Before we head into the field, there’s plenty of things to consider; however, once we do finally get out there (which, for many across Canada seems to be a ways away, yet), that planting pass is crucial.
Tonight’s focus is on corn — and getting that crop established to the best of our abilities.
What are some of the things we can watch for? What is most important when it comes to getting that seed in the ground?
On this episode of The Agronomists, host Lyndsey Smith is joined by Olivia Noorenberghe of PRIDE Seeds, and Ben Rosser of the Ontario Ministry of Agriculture, Food, and Rural Affairs (OMAFRA), to answer these questions (and much more).
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- Uniformity in emergence and staging as that crop develops is much more from a yield perspective
- If you’ve got a reasonably set up plant, and you’re getting reasonable spacing, I don’t think it’s where you necessarily have to worry about it
- If you’re dropping pockets of four seeds with two feet in between them, that’s obviously going to be an issue. But for the most part, if you have a reasonable setup, yield lost from spacing is fairly minimal compared to uniform emergence
- If there’s five plants that are behind or missing — let’s say five plants per acre at maybe six bushel yield loss, that adds up to 30 bushels per acre, that’s costly!
- The timing is more important
- What is fascinating about corn is something like the spacing or consistency — a leaf stage behind can have a huge impact on our yield potential and what we end up with
- How deep can you safely plant without issues? The number one thing is get consistency in the moisture. Get all those seeds in the moisture so they all germinate and develop at a similar rate
- Typically with corn we go two, to two and a half inches deep
- On medium or lighter textured soils, you tend to not have as much risk with depth
- Noorenberghe did her masters looking at cereal rye termination prior to planting corn. They looked at bunch of different termination times with glyphosate specifically looking at two weeks before planting, a week before planting, a day before planting, and a week after planting. So it all depends what you’re hoping to achieve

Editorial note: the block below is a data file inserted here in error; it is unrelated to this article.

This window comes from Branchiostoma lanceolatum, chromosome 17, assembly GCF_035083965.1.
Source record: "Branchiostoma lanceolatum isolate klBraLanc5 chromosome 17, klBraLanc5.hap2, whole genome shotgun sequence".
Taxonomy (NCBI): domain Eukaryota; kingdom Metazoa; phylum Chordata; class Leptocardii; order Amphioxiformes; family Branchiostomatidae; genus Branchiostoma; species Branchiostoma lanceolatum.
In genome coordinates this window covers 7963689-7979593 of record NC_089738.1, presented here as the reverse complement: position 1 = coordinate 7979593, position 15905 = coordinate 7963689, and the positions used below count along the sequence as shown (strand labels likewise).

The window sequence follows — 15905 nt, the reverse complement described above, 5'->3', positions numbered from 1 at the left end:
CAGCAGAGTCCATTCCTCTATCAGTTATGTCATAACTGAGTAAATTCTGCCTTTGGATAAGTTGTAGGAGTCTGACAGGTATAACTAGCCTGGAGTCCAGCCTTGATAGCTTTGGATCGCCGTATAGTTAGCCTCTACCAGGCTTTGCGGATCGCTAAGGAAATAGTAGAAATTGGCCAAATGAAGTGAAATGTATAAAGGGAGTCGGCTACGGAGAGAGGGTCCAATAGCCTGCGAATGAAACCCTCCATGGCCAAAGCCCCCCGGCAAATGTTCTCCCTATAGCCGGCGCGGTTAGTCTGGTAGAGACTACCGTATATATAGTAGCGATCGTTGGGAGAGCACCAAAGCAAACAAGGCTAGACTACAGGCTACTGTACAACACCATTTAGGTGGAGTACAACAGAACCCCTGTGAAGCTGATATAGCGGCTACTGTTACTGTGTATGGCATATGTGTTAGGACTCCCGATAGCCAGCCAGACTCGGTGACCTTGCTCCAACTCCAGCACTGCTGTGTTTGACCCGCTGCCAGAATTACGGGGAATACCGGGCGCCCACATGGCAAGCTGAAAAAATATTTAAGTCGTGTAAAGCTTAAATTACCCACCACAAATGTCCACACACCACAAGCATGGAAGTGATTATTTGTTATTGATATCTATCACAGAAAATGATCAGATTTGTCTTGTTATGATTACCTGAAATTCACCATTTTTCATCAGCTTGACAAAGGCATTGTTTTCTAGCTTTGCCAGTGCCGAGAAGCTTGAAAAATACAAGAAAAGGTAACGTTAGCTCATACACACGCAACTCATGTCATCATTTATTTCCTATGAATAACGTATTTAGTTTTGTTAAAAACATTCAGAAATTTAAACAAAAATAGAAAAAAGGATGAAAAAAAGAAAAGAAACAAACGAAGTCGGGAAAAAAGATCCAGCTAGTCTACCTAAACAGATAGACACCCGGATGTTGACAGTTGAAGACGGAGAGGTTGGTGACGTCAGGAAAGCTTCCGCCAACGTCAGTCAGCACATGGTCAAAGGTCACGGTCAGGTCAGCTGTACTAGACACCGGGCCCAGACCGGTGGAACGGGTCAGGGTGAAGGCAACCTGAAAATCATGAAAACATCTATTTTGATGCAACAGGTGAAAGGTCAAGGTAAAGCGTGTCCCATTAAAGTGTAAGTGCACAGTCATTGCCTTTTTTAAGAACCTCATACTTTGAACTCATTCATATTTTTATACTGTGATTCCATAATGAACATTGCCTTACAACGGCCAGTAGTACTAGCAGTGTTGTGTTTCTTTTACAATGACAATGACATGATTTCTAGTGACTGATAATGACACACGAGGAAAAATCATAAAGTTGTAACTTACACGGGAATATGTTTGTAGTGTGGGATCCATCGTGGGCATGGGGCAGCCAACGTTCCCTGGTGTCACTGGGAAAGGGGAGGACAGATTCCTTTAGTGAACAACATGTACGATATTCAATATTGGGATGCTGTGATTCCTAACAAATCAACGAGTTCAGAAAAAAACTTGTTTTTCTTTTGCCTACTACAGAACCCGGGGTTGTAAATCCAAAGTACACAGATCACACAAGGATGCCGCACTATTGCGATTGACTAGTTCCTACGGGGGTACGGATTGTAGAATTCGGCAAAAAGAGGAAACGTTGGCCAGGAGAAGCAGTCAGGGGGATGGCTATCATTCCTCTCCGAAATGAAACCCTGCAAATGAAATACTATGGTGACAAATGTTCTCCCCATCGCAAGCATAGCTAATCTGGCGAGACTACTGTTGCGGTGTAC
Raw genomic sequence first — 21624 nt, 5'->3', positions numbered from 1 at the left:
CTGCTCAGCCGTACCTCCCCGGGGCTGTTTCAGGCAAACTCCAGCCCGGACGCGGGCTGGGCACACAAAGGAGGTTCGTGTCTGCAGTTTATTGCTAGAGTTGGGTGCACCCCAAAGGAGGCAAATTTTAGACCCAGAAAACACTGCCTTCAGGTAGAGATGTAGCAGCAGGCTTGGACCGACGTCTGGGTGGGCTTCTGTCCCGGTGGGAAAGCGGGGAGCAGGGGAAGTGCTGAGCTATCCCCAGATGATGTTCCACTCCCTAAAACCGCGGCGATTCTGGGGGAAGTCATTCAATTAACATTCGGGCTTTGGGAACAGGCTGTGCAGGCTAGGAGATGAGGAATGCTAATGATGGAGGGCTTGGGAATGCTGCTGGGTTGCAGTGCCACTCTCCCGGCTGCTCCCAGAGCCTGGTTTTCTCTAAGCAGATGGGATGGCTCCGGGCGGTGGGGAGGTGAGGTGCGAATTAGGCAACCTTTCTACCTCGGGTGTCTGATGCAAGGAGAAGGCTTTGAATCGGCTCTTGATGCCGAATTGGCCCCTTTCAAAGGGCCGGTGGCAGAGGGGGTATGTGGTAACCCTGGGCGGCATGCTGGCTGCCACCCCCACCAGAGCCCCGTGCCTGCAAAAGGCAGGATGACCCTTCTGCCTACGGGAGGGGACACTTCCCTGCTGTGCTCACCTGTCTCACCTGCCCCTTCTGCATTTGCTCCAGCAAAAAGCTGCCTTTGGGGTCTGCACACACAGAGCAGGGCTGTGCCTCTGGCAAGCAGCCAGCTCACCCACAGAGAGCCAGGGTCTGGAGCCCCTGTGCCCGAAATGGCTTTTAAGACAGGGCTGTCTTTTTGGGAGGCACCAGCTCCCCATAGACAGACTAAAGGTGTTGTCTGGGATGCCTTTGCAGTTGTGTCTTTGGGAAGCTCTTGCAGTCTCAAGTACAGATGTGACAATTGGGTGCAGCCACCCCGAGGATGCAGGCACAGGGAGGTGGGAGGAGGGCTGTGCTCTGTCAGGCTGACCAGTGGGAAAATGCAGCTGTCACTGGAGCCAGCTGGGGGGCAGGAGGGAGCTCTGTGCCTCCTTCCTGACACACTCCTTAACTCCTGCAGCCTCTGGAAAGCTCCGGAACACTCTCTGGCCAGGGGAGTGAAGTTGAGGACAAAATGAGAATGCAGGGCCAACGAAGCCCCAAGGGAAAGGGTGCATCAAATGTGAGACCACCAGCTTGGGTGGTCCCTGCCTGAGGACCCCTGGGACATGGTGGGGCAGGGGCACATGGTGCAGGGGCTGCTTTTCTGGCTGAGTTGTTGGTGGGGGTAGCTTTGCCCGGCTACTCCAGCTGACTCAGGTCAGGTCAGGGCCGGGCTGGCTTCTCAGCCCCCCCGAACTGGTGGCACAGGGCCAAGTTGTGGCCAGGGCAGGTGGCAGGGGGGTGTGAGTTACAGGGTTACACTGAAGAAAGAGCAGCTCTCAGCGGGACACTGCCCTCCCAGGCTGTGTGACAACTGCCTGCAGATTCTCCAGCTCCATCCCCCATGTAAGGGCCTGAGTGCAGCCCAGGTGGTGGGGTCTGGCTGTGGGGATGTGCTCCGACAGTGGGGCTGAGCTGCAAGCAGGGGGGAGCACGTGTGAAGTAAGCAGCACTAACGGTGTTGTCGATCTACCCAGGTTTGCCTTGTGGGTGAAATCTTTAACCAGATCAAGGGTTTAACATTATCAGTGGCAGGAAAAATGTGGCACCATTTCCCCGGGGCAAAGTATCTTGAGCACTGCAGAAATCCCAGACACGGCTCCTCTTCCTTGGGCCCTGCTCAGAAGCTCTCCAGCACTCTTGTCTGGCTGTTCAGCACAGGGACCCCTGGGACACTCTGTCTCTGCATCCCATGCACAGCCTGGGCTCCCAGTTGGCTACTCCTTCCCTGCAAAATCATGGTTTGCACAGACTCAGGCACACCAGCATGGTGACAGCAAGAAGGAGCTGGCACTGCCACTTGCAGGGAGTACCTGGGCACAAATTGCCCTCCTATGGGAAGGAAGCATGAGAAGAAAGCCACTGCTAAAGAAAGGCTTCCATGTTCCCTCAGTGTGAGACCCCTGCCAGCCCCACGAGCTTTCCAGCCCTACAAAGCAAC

- No ice on the lakes is supposed to mean it should warm up faster than normal? We’ll see Peter Johnson, we’ll see.
- Traditional textbook answer to when to stop planting with cold weather coming up is 24-48 hours before it’s predicted to come
- Beware of imbibitional chilling
- If we get colder weather a little bit later than usual, that’s where we sometimes see that corkscrewing effect of imbibitional chilling. It can make it difficult for the plant to emerge
- Within that first week you really want to be monitoring
- It’s a risk looking at the long term trends and whether we may be seeing some of that corkscrewing and some issues with emergence and delayed emergence as well
- We want to monitor soil temperature — it should be at least 10 degrees celsius for that three-to-five days
- We want to make sure we’re getting out there and checking the soil, and at different times of the day as well!
- People don’t pay as much attention to soil temperatures nowadays as maybe what they traditionally did
- Silage is a different ballgame. But does the planting window change significantly if we’re talking silage versus grains corn?
- There’s a bit more forgiveness with silage
- How do you walk through the process of dialing in that plant population?
- Work with your seed provider and hopefully they’ve got some good information for you in terms of sensitivity. All hybrids are a bit different
- Genetics are moving quickly, it’s pretty common to be moving through and introducing new lines quite often
- There are some farmers who like to sick with the tried and true. And others who love to have plots every year and see what’s new, what’s coming down the line, and what we can look forward to. Different mindsets.
- We often talk about the soil being fit. Why does that really mean? It’s really a combination of everything.
- The ability to open up a good furrow, put seed in it consistently, close it back up again, with out smearing.
- How do you determine if the soil is fit?
- Take a ball of soil, and if you can firm it into a ball, and it’s not falling apart or anything like that, the soil is probably not fit, and you should likely park the planter. Wait a couple days until it dries up.
- Even just kicking the soil, and digging into it a bit, to make sure you know what’s happening.
- When you might have to wait a little longer than you’re maybe super comfortable with based on the calendar, does it usually work out better?
- Often times you hear cases where growers did do some of that, and they waited for better conditions in that field, and at the end of the year they did much better waiting three or four days for better conditions.
- Some soil types are more forgiving than others
- It’s a tough call to make in the spring
- Three inches is VERY deep, but we also want to make sure we’re not planting too shallow, because that can lead to issues later on in the season
- Rosser has done some work with looking at different planting patterns as well
- Cover crops play into this too
- If you’re trying to optimize biomass you can get away with a little but later planting
- How important is it to go in and actually look at where the seed is coming, or where the plant is actually germinating from?
- It’s tough to know if we have an issue until it’s too late, sometimes
- If you’re trying to look at crown root development and set and that sort of thing, where we get sidewall smear or fertilizer burn
- Always have a shovel in your truck!
- Everyone is ready for spring. Be safe!